A dispute brewing between Wi-LAN Inc. of Calgary and Cisco Systems Inc. over setting the standard for wireless Internet may be a result of bad advice given to Cisco, according to one telecommunications analyst.
The dispute arose as a result of Cisco’s announcement it would adopt a vector-based orthogonal frequency division multiplexing (OFDM) standard — a technology the CEO and chairman of Wi-LAN, Hatim Zaghloul, has said may infringe on his company’s patented wide-band OFDM.
Rob Millham, an analyst with Research Capital Group in Vancouver, suggested former employees of Clarity Wireless Corp., who were developing wireless Internet technology before their company was bought by Cisco in 1998, may be providing misinformation to company management about OFDM technology.
“Some people have told me, and again I don’t know if this is true, that Cisco…because it is new to wireless is just getting bad advice and who are its advisers? Clarity,” Millham said.
Millham also speculated that Cisco may have tried to enter into talks to purchase Wi-LAN, but was shocked by Wi-LAN’s selling price.
“You ask Hatim what he thinks his company is worth and he’ll tell you $140 [per share] as he’s told me. If in fact, as the market was speculating a few weeks ago, there were overtures made by Cisco to Wi-LAN it may be in fact that they (Cisco) came back by being blown away by what the principals of Wi-LAN thought their company was worth,” Millham said.
Cisco’s entry into various wireless markets, from broadband technology to Internet data systems, is a result of customer demand forcing the company to get onboard as the technology has begun to prove itself, Millham said.
In November Wi-LAN’s stock rose on speculation that Cisco, which has historically acquired technology it doesn’t have rather than develop it, would purchase Wi-LAN. Then Cisco suddenly announced it would in fact be developing its own wireless Internet technology.
The move by Cisco touched off an angry response from Wi-LAN’s Zaghloul that Cisco may be infringing on his company’s patented wide-band OFDM.
Cisco has insisted that its new wireless technology is superior and completely independent of the wireless efforts of Wi-LAN. Cisco claimed its version does away with the need for line of sight between a subscriber and a transmission tower.
“Both [developments] use the same modulation scheme. What we’ve done is layered a different set of algorithms and access technologies on top of that modulation scheme to make our system. It’s completely different than the Wi-LAN system,” Derick Linegar, consulting systems engineer with Cisco Systems Canada Co. in Toronto, said.
Wi-LAN’s Zaghloul said that one of the problems with OFDM was that it required a linear amplifier and Wi-LAN’s patent mitigated that. Wide-band (Wi-LAN technology) involves changing the modulation scheme, while vector (Cisco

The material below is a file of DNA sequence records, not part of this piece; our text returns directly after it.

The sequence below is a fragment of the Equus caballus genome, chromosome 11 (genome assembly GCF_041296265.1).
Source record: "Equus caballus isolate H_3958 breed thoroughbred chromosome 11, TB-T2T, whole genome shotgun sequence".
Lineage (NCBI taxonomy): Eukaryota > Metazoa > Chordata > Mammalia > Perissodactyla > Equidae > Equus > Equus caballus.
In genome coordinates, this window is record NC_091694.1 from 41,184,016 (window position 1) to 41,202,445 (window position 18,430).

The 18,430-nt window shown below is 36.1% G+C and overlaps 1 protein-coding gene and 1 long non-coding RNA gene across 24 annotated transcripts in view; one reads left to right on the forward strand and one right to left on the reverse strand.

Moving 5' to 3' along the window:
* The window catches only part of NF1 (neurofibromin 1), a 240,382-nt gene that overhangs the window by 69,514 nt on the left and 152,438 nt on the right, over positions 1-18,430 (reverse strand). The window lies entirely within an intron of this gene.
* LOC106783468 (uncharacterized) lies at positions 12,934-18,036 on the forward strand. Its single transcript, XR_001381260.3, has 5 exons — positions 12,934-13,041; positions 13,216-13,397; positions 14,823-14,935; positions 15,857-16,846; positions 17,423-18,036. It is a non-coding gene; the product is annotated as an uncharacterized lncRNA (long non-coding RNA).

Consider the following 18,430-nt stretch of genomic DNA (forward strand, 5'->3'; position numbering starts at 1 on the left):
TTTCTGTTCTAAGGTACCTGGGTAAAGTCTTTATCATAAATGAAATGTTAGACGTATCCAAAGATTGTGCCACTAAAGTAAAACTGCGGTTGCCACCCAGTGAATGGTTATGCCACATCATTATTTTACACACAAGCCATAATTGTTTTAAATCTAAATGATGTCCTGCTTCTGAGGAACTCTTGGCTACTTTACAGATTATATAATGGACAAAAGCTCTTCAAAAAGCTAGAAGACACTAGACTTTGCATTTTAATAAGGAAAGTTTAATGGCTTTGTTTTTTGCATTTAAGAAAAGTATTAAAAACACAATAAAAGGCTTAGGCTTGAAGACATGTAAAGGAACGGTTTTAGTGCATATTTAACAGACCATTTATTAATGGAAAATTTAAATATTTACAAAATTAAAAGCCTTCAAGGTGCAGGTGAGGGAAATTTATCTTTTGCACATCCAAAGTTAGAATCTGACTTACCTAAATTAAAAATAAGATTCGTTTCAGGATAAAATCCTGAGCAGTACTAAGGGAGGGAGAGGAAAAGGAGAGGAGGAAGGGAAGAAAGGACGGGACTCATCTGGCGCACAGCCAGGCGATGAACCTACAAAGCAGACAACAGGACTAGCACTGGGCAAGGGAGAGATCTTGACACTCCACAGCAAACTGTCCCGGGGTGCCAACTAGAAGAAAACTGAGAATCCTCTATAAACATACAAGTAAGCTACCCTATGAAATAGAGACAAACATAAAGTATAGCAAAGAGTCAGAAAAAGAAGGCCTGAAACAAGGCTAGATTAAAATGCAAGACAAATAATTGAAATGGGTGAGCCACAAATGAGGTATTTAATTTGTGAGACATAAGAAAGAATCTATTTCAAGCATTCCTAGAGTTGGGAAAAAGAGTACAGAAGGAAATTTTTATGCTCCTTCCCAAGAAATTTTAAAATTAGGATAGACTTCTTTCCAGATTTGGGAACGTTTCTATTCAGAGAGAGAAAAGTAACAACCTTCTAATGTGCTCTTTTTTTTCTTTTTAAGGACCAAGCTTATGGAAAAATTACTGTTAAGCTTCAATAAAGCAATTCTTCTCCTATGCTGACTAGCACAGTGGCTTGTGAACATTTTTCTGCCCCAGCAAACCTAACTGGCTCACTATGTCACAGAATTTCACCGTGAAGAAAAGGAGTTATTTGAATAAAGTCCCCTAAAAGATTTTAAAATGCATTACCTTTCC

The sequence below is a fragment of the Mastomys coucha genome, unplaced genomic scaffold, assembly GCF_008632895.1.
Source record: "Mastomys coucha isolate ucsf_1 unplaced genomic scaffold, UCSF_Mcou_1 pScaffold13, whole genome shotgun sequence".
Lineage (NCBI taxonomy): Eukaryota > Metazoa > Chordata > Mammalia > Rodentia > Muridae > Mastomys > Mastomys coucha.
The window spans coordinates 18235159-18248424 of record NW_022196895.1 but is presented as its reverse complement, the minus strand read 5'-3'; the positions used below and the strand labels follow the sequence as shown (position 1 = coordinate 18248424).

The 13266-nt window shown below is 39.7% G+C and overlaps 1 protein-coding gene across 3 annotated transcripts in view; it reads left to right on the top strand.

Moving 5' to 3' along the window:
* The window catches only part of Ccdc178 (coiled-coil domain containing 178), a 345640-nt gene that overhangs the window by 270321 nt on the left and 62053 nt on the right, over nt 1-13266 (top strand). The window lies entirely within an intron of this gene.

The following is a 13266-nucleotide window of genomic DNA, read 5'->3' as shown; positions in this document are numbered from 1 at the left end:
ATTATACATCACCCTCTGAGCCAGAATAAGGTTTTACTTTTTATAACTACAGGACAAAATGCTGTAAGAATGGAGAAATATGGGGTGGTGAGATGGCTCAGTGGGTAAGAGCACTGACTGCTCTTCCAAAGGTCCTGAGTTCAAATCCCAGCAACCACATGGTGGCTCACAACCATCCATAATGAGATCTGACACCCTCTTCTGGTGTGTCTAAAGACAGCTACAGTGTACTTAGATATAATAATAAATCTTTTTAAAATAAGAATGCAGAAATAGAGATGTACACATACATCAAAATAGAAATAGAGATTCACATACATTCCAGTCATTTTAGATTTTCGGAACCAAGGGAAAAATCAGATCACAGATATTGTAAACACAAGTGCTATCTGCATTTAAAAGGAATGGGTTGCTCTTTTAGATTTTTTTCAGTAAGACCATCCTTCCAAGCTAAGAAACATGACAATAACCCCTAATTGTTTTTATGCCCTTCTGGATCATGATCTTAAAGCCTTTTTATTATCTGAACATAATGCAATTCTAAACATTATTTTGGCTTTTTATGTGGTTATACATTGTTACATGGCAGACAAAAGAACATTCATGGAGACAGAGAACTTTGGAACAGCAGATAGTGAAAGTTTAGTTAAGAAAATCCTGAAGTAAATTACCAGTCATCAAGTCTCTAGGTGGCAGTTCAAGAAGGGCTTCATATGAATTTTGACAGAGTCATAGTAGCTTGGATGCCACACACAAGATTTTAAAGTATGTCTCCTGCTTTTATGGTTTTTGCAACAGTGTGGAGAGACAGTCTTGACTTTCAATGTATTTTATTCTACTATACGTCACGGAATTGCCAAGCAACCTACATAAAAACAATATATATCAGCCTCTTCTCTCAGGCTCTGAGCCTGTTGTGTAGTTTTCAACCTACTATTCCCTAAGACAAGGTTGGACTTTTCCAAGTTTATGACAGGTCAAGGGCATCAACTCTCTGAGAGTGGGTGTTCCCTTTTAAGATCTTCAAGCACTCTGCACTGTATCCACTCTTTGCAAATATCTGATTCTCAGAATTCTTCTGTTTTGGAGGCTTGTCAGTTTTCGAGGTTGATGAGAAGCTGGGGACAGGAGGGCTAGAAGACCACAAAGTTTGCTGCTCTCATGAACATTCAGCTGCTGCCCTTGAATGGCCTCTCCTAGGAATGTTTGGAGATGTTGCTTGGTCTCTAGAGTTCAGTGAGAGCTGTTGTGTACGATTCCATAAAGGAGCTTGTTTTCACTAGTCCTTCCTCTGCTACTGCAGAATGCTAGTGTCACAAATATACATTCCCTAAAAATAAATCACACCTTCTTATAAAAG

is the use of more than one antenna and this does not really compensate for line of sight, according to Zaghloul.
“What it does is that it uses more than one antenna as a receiver, but the OFDM itself, in all likelihood, is wide-band OFDM. The vector part is in the use of more than one antenna,” Zaghloul said.
Zaghloul added that Cisco’s claims are a result of its inexperience with wireless.
Linegar said Cisco has completed the first phase of its development. In the initial-phase demonstration labs connecting two buildings with a point-to-point system, transmitters and receivers are erected to send and receive transmissions of 48Mbps. The second phase will see the beginning of commercial development with an actual point-to-multipoint system in a circular area. This phase will see the use of DOCSIS (data over cable service interface specification), a standard developed by cable companies and universities for running a multi-service environment over a cable infrastructure.
The final phase will be a full consumer rollout.
“Consumers will be able to walk into a Radio Shack and pick up one of these boxes, for let’s say $299, take it home and plunk up an antenna and not have to worry about all sorts of RF (radio frequency) studies about how to point this thing or whatever,” Linegar said.
Earlier this year, Cisco announced a broad alliance with a consortium of 10 companies, including Motorola and Texas Instruments Inc., to develop a series of Internet-based technologies for wireless phones and other untethered devices. Both companies have pledged US$1 billion to develop a new set of Internet-based wireless technologies.
Meanwhile, Zaghloul has made it clear that he does not want Cisco to buy his company. He believes that OFDM will mean a revolution in high-speed wireless. Wi-LAN’s founders think if OFDM were adopted as a standard then they will be supported by many companies and make a lot more money.
Last month, Wi-LAN held a symposium in Santa Clara, Calif., to build an industry alliance to support its technology. The meeting was well attended and many major industry players showed a keen interest, said Zaghloul. Currently, Phillips Electronics NV has partnered with Wi-LAN, and Nortel Networks and Lucent Technologies have expressed interest in the technology.
Analysts have said that any alliance Wi-LAN forges will put it in conflict with Cisco’s own alliance resulting in one major industry group pitted against another.